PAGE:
It was in October that Caroline Bennet noticed her skin would burn and itch after she showered. Then her daughter began to say her eyes burned when she bathed, and so did their next-door neighbor in Goleta’s Hollister Village. At the Santa Barbara Moms Facebook page, Bennet found that other people across Goleta from Ellwood to Fairview were complaining of the same thing, some people saying they checked themselves for lice because their scalp itched so badly.
Wind-blown dust and dirt thrown up by construction-type activity are causing more cases of valley fever in Santa Barbara County, the state Public Health department announced. From 21 cases in 2014 to 53 cases in 2016, reported Santa Barbara County Public Health’s Susan Klein-Rothschild, 2017 looks to continue the run of increases as the year through September already has 39 cases. The reason for the increase in cases, which is occurring statewide, is unknown.
The city’s semifinal election results released at the end of last week solidified the results released the morning after. Mayor-to-be Cathy Murillo’s lead, 28.4 percent, lengthened fractionally over her rivals — the nearest being Frank Hotchkiss, more than 1,800 votes behind — as did new future councilmembers Kristin Sneddon’s, to 51.4 percent of votes cast in District 4, and Eric Friedman’s, to 56.3 percent in District 5.
Muck Rack makes it simple to find people, tweets, or articles that mention any name, keyword, company, hashtag etc. We've compiled this guide to help you make the most of your search.
Selecting a term
Start searching tweets, articles from media outlets, articles mentioned in tweets, journalists'
names, titles and bios with some suggested searches:
Companies or Topics (e.g. iPhone, Microsoft)
Phrases (e.g. "cloud computing") — use quotes to keep the terms together
Twitter handles (e.g. @username) — returns those who have mentioned or replied to
Names (e.g. "David Pogue")
Hashtags (e.g. #sxsw, #london2012)
Bio details (e.g. vegan, Olympics, father)
Muck Rack's Advanced Search allows for many boolean operators.
Find results that mention multiple specified terms, use AND or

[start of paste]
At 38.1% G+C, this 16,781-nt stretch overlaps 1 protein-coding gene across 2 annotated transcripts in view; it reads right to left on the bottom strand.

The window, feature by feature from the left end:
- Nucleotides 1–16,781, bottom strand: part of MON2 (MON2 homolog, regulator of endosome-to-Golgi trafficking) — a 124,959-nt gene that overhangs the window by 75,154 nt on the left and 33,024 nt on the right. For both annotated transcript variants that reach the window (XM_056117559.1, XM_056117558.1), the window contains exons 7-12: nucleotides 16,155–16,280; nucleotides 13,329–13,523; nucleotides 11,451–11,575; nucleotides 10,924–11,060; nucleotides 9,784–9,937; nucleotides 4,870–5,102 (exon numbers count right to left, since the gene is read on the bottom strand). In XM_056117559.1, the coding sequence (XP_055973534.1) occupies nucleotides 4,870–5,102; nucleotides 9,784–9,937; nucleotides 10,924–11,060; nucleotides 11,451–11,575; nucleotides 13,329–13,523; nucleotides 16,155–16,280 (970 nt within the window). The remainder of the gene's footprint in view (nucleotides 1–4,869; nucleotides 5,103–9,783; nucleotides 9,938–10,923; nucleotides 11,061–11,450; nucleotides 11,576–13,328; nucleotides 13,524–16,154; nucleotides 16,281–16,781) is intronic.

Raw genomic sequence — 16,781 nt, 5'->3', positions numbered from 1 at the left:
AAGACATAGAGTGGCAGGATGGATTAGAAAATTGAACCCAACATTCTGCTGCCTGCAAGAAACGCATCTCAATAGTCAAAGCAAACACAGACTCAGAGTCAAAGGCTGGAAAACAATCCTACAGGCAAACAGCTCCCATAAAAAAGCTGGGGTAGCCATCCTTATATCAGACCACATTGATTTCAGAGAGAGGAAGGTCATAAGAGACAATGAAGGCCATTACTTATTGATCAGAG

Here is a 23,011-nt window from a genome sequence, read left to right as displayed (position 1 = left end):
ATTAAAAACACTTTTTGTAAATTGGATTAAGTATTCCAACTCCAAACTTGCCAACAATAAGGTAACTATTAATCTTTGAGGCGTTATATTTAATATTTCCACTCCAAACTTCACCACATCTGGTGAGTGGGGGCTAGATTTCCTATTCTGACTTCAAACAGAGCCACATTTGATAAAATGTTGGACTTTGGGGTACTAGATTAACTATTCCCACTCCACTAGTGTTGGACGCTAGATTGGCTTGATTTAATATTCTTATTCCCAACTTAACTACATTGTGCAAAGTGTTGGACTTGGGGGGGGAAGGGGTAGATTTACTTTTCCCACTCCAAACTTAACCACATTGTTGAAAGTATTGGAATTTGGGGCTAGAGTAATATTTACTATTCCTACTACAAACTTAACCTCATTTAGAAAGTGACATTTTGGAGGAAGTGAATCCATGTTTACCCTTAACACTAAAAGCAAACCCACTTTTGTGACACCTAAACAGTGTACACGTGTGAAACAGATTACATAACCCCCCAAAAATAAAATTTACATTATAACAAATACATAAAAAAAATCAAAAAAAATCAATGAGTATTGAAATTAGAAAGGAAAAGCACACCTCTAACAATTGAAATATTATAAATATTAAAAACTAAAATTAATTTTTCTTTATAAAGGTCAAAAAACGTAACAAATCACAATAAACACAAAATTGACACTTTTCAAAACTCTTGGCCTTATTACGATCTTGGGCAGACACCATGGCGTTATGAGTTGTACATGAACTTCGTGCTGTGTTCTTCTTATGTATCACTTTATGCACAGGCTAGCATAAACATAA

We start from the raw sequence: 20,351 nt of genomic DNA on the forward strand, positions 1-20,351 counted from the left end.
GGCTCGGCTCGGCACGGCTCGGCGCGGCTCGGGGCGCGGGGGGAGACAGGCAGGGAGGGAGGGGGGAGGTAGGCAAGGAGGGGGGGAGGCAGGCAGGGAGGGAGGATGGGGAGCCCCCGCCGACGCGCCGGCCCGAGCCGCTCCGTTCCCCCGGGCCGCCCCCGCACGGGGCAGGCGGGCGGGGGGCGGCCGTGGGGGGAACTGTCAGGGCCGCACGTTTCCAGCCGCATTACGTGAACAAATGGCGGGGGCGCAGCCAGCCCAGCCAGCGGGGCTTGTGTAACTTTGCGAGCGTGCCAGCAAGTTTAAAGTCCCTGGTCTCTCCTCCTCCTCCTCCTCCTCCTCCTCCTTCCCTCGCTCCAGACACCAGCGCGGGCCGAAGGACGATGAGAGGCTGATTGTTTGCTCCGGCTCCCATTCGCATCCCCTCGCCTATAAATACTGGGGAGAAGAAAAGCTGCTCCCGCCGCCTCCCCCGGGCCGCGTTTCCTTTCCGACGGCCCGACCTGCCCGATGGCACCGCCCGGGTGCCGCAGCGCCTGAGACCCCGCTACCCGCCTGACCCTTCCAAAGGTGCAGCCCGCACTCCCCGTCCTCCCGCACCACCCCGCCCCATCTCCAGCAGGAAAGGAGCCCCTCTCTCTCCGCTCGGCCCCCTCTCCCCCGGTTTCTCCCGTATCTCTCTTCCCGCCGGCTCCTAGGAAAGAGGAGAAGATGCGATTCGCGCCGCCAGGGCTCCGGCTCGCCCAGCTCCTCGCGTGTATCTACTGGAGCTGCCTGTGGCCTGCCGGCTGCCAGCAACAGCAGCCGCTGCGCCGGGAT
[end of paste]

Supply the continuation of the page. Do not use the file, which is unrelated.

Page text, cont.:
+. For example, ensure each result contains both Elon Musk and Mark Zuckerberg by
searching Musk AND Zuckerberg or Musk + Zuckerberg.
Use the operators OR or , to broaden your search when you'd like either of
multiple terms to appear in results. (This is the default behavior of our search when no operators
are used). For example, results will contain either cake or cookie by searching cake OR cookie or cake,cookie
Use NOT or - to subtract results from your search. For
example, searching Disney will yield results about the Walt Disney Company as well as Walt Disney
World Resort. To exclude mentions of Disney World, search for Disney -World or Disney
When using one of these operators with a phrase, enclose it in quotation marks. For example, you can
find results about smartphones excluding Apple's iPhone 4S by searching smartphone -"iPhone
Exact case matching or punctuation
If you're searching for a brand name or keyword that relies on specific punctuation marks or capitalization, you can
find results that match your exact query by adding matchcase: before the keyword you're searching for, like matchcase:E*TRADE .
Use parentheses to separate multiple
boolean phrases. For example, to find journalists talking about having fun in Disney World or
Disneyland, search for ("disney world" OR disneyland) AND fun.
An asterisk can be used to search for any variation of a root word truncated by the asterisk. For example, searching for admin* will return results for administrator, administration, administer, administered, etc.
A near operator is an AND operator where you can control the distance between the words. You can vary the distance the near operation uses by adding a forward slash and number (between 0-99) such as strawberries NEAR/10 "whipped cream", which means the strawberries must exist within 10 words of "whipped cream".